Subcutaneous Magazine Issue 1 - Page 61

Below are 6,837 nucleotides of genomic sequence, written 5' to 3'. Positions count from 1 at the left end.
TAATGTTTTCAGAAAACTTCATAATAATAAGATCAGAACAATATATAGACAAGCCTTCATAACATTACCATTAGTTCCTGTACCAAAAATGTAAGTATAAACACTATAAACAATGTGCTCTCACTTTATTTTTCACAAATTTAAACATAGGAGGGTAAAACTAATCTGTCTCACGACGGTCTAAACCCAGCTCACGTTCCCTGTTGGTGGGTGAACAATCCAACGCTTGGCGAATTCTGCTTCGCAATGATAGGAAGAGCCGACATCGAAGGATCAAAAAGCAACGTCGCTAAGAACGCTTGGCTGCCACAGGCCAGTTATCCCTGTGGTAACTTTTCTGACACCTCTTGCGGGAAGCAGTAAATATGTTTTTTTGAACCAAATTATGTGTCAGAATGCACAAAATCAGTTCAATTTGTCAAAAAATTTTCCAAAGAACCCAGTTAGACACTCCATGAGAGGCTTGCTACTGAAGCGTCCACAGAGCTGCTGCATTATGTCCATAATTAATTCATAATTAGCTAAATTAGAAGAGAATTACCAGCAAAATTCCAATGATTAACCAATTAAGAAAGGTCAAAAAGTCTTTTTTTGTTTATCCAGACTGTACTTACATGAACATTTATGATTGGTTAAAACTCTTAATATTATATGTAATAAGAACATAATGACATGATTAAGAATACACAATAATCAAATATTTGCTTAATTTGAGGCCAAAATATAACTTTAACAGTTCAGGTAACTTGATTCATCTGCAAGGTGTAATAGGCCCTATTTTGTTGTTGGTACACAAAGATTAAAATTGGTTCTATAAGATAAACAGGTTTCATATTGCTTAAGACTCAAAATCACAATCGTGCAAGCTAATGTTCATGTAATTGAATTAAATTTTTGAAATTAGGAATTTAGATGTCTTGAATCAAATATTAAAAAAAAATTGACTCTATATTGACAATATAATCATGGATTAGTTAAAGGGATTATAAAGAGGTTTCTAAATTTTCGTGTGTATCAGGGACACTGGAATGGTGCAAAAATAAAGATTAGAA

The Conjuring 2 A Movie Review by Caroline Field For the past few years it seems like Hollywood has given up on making the horror genre popular again. Although "It Follows" and "The Witch" were popular in the box office, movies like "The Forest" and "The Darkness" were terrible additions to the genre that is supposed to make our blood boil and turn our hair white. With major studios hashing out stereotypical tropes and lame jump-scares, how are horror fans supposed to cope with the declining state of originality in scariness? Enter James Wan, Malaysian-born Australian director, with "The Conjuring," a smash hit that made us grip the edge of our seats in fear. The true story of paranormal investigators Ed and Lorraine Warren and the Perron family made audiences scream in theaters across the nation. Wan scored a sequel to the box office success almost instantly. So when "The Conjuring 2" was announced in December 2015, horror fans were excited to see what the horror master had in store. Grabbing my popcorn and a friend to hold onto (hopefully in terror), I settled down in my plush seat at the local theater on opening day. I’d been following the news about the movie for months, and I was even more excited since I overheard a theater employee tell his co-worker that a man crapped his pants at one part in the film. “I bet at least one person will soil himself again," the employee chuckled as he swept dirty popcorn off the floor. The small room was packed full of fellow horror fans and a person dressed up as Annabelle, a creepy doll from the first film, which I found to be in bad taste. "Annabelle" wasn’t that great of a spin-off movie in the first place, but to each fan their own. It’s not like anyone can dress in 70’s clothing (the era in which the film takes place) without looking like they belong in a cult anyways. The lights dimmed and the small conversations ceased as the film that was (hopefully) going to save the horror genre began. Immediately, we're propelled into a seance led by Lorraine, as her husband Ed watches nearby. We learn that the duo are investigating the infamous Amityville house, and we watch Lorraine enter into the spirit realm by simply closing her eyes. I hear my friend whimper beside me as Lorraine walks throughout the house, following a small child with white eyes. A few disturbing images later and a really good jump-scare, and we have the rolling title screen. One year later at the Enfield council house, the Hodgson family resides in unified poverty. Janet, the eldest of the four children, is sad about her father’s lack of presence in her life and she plays with an ouija board often as her coping mechanism (very cliche, if you ask me). At this point, I wasn’t impressed with the film since it was following usual as-of-late Hollywood tropes (estranged family, weird child, etc.). I was actually considering walking out. That was, until, the first signs of the haunting began. Wan knows how to use silence to play with our emotions. After the haunting and subsequent possession began, I was gripping the edges of my seat so hard my knuckles turned white. There is true horror in slow silence, and Wan weaves an orchestra of terror as the film continues and the Warrens get involved in the media-driven paranormal case. As Janet is haunted by the spirit of an old man who invades her home and as she slowly gets possessed by him, Lorraine is followed by possibly the creepiest demon-nun in all of horror history. This demon nun is obviously one of the best parts of the entire movie. The entire time she was on-screen, everyone in the theater held their breath. There is a brilliant scene between Lorraine and the demon-nun that made one audience member pee his pants (just as the theater employee predicted) and he had to excuse himself. Through careful choices in costume and behavior, I could understand why that poor man soiled himself, as I was close to doing that as well. Janet’s possession escalates about halfway through the movie and a new demon manifests through the form of a crooked man. This was, sad to say, the worst part of the movie. As a cinephile, there was never as disappointing a moment as from the moment I saw that obviously CGI-created monster. Moments that were supposed to be terrifying because of his presence actually made some audience members laugh. The climax of the film is very emotional.The bond that Ed and Lorraine have with each other is pushed to the limits as they remain trapped on opposite sides of a door in the pouring rain. Their connection is the main focus of the character development that we see on-screen, and as a consequence it seems that the emotions of the Hodgson family are pushed to the side. It is rare that we see an emotional break in a family during a stressful time, and while the film does touch on the separation of the family and Janet a little, I found myself craving more of that tension.